Recently I was training with a friend of mine who was doing a set of bicep curls with dumbbells. I noticed he kept speeding up as he progressed though the set. I told him, "Slow it down, slow it down!" Before I could say another word, he responded to me with "No, I have to get fifteen, I have to get fifteen!" I waited until he finished his set before I said anything else. The following is a summarized representation of our conversation.
"What was that about? Why were you speeding through your set?
"Well, I needed to get to fifteen."
"What are you talking about? Who says you have to do fifteen reps?"
"Well, the more the better, right? If I have to suffer through this, I might as well not waste my time."
"What makes you think that more is better?"
"Well, I just figured that's how it was."
"So it's more important to do more reps than it is to concentrate on form and technique and not speeding through your sets?"
"Well... I don't know."
After that I had to explain to him that the number of reps performed is not nearly as important as the form, technique, and pacing of the exercise.
But this was certainly not the first time I had experienced this. In fact it's happened on more occasions than I can count. I have never taught the philosophy that more is better to anyone. But over the years, I have learned that many people have developed this ideology. The country is being plagued by the number game, and it's time to set the record straight.
More is not always better. So where does this notion come from? As in the case of my friend, he was under the impression that more reps equal more results. However, this is not always true. That's right, I said not always. Let me explain. In regards to resistance training, it is very important to continuously cycle our workouts to avoid hitting a plateau. This means cycling exercises, sequence of exercises, and intensity levels.
Let's focus for a moment on intensity levels. When I work with a client for the first time, I do start them on a rather light to moderate intensity level. This means they will be performing more reps. It is important to do this in the beginning stages, especially for exercise novices because their bodies need to become acclimated to exercise. If I were to start a beginner out lifting very heavy weight, I could be potentially causing more damage than good, because their bodies have not developed a base strength yet. I always recommend keeping resistance light during the first month or two for beginners. They need time to build a baseline of strength before progressing to heavier resistance.
Once a baseline of strength has been established, then one can start gradually increasing weight. The key word here is gradually. One needs to be careful not to lift too much too soon. Sometimes it can even take up to a year or longer, depending on the individual, to go from being a novice to a seasoned bodybuilder.
Once someone has become a seasoned bodybuilder, and as long as their health history permits it, there should be nothing holding them back from lifting heavier weights. Once someone reaches advanced stages of bodybuilding, training should be cycled in such a manner that heavier workloads are alternated with moderate and light workloads. By doing this, one can avoid overtraining symptoms as well as the dreaded plateau.
What causes someone to take on the notion that more is always better? There is a common trend in the gym that I have seen happening for a lot of years now: people getting stuck in patterns. Patterns in the gym can lead to a definite lack in progress and a feeling of "just wanting to get through it". Some people actually forget why they started exercising in the first place. Sometimes, it's good to look back and remind ourselves.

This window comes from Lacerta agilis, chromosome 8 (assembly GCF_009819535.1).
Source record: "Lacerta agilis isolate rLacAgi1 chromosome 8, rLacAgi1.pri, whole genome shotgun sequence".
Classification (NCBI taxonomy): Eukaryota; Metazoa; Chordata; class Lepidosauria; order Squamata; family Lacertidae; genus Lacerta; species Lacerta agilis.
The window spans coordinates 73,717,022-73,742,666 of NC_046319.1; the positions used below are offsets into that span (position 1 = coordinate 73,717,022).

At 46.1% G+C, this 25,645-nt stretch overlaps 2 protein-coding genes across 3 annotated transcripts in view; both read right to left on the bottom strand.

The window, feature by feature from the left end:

In the beginning, there is one key element that encourages us to embark on a new healthy and fit lifestyle: motivation! Most of those people are still doing just that. A couple others have needed to be reminded about that initial motivation that got them started. Somewhere along the line, they fell into a pattern. Remembering the motivation that drove us in the beginning is very important. Staying motivated is even more important. There are obstacles that we face in our every day lives, challenges that seem to distract us from what's really important. Below I have listed some ideas to help us stay motivated in our every day lives, no matter what challenges we may face.
1. Stay focused. When outside challenges become a distraction, acknowledge them and continue on your path.
2. Make a schedule. By writing exercise into our ever day schedules, we are making a commitment to it. This makes it much easier to follow and stay dedicated.
3. Meditate. Meditating daily to clear out all of the inner voices helps us to stay focused and enhances our overall feeling of well being.
4. Make downtime for yourself. Just as we should be scheduling our exercise, we should also be scheduling our leisure time. Without taking time for ourselves, we can once again become distracted and the pressures of every day life start to take hold of us.
5. Think of it as bathing. OK, I'm quoting Oprah here. But we really should be thinking about exercise as a necessity in life, not just something we do if we have time. It's like bathing; it's just something we need to be doing for ourselves all the time.
I hope that helps. Doing exercise is about staying motivated, not getting caught up in the number game or any other patterns that might pop up along the way. It is hard work, but the reward is far worth it. Stay motivated!
Michael Elder has been working as a fitness professional in Chicago for the last fifteen years. He comes from a background in gymnastics and is certified as a personal trainer through the American Council on Exercise (ACE). He can be contacted directly through his website, www.MichaelElder.com.